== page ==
Mike Pence says US is willing to talk to N Korea as Japan warns against ‘smile diplomacy’

13-Feb-2018 Intellasia | The Telegraph | 6:00 AM Print This Post

United States vice president Mike Pence has raised the prospect of direct talks between Washington and North Korea, outlining a stance of “maximum pressure and engagement at the same time”.

Pence confirmed that the US and South Korea had agreed on the terms of further diplomatic engagement with North Korea, first with Seoul before potentially leading to direct talks with Washington.

He was speaking on board Air Force Two as he flew home from the Pyeongchang Winter Olympics, where he held meetings with South Korean president Moon Jae-in but avoided direct contact with North Korean officials.

His comments appear to mark a shift from the more hard line stance previously embraced by the US government of exerting maximum pressure on North Korea with a view to engaging directly only after Pyongyang made real concessions.

Mike Pence and South Korean President Moon Jae-in laugh during the ladies' 500 meters short-track speedskating in the Gangneung Ice Arena at the 2018 Winter Olympics in Gangneung, South Korea (AP)

“The point is, no pressure comes off until they are actually doing something that the alliance believes represents a meaningful step toward denuclearisation,” he told the Washington Post.

“So the maximum pressure campaign is going to continue and intensify.

But if you want to talk, we’ll talk.” Meanwhile, Japan warned against falling for North Korea’s so-called “smile diplomacy”, in a reference to the apparent rapprochement between Seoul and Pyongyang during the opening of the Winter Games.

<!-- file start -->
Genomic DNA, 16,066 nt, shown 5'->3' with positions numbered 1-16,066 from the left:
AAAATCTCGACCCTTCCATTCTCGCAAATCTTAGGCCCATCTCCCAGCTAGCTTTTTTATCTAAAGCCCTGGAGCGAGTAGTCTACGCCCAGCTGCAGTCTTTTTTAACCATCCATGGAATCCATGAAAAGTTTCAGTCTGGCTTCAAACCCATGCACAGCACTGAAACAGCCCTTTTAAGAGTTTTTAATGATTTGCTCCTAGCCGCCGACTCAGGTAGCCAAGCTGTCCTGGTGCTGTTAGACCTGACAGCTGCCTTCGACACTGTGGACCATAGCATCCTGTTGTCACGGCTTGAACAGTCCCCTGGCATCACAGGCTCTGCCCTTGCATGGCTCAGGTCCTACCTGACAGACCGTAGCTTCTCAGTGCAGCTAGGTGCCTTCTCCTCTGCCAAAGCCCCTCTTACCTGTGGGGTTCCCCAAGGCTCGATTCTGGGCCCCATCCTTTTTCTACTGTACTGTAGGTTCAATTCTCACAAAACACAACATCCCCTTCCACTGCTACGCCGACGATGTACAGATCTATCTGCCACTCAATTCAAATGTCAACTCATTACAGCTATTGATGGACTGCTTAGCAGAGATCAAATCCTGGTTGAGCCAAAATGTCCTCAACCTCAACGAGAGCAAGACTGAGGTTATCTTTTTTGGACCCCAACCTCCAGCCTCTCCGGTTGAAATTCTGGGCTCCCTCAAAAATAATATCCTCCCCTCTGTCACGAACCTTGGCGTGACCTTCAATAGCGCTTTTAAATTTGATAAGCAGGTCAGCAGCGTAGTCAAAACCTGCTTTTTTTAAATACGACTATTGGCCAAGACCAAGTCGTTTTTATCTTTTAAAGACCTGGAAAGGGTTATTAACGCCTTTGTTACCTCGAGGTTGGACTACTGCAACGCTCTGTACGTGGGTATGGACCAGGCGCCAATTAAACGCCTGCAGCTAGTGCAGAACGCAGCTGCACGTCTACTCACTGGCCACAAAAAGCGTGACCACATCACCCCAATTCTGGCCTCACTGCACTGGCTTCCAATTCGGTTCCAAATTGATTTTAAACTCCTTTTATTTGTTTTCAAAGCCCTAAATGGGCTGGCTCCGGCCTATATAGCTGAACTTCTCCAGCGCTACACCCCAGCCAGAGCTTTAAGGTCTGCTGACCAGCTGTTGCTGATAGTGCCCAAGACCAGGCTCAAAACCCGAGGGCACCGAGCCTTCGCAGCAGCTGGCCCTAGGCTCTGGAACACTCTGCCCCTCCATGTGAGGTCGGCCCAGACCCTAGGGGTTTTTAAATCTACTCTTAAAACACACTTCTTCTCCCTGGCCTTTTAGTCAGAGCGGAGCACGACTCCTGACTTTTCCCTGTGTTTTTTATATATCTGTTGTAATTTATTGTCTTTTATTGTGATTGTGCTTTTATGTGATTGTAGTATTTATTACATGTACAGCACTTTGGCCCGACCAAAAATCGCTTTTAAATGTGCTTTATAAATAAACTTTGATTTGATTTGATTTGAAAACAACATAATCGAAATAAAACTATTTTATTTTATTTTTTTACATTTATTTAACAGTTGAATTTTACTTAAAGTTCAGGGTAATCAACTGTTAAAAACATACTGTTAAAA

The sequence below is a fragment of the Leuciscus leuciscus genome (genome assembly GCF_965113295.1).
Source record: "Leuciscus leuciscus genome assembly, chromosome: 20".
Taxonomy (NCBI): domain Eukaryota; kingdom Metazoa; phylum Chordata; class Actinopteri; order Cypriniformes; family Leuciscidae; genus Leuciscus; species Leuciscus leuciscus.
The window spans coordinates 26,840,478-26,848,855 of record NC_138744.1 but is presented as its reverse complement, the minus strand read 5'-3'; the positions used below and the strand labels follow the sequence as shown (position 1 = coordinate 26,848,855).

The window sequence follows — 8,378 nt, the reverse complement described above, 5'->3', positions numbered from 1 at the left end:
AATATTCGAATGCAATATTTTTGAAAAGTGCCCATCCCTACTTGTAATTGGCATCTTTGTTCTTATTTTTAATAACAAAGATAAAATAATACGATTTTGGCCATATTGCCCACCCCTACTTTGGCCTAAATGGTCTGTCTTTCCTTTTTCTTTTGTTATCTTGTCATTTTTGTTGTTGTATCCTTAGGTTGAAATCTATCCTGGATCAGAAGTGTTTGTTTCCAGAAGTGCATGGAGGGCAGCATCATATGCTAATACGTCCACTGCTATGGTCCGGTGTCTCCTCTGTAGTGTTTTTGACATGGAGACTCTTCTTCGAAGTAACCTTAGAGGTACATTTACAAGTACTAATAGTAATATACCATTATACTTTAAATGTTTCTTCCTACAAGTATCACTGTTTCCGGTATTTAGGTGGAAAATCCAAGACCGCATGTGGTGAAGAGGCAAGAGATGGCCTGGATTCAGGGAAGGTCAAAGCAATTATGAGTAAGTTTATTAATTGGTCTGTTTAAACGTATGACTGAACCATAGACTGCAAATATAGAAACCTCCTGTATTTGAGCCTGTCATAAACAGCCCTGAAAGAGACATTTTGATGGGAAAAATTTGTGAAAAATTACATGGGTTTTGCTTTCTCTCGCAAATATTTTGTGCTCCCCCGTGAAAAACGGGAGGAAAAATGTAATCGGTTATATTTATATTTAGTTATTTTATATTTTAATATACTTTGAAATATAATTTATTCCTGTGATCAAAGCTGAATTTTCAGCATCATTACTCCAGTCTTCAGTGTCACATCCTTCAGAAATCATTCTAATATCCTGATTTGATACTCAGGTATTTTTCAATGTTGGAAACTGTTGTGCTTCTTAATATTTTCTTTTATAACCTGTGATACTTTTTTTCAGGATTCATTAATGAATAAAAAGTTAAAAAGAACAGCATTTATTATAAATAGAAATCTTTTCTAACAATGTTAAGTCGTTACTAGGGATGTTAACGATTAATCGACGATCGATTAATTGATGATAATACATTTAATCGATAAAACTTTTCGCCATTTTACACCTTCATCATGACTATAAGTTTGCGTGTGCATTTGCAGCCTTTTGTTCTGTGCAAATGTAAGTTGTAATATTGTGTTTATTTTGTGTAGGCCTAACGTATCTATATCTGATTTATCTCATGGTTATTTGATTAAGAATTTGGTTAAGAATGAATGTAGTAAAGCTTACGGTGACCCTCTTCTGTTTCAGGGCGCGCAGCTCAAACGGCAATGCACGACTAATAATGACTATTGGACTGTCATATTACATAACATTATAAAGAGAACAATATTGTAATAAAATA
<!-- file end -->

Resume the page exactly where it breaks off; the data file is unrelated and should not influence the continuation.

Ms Kim appeared to transfix South Korean media, which quickly dubbed her “North Korea’s Ivanka” and she was captured on camera with a near-permanent smile but without speaking a word in public.

However, Taro Kono, Japan’s foreign minister, urged the world to remember that North Korea remained committed to its internationally-opposed nuclear and missile development programme.

Speaking in Brunei one day after meeting Moon and Ms Kim, he told Kyodo news agency: “Without being swayed by [North Korea's] smile diplomacy, Japan will firmly coordinate with [the US and South Korea] towards the ultimate goal of denuclearising the Korean Peninsula.”

He added that North Korea had conducted a military parade “on the eve of the opening of its Pyeongchang Winter Olympics as if to show off its missiles. Its intention regarding nuclear and missiles development has not changed”.

His remarks appear to reflect Japan’s increasing discomfort over Seoul’s conciliatory stance with Pyongyang, amid fears it could destabilise trilateral cooperation with the US to increase pressure on the regime.




Category: Korea

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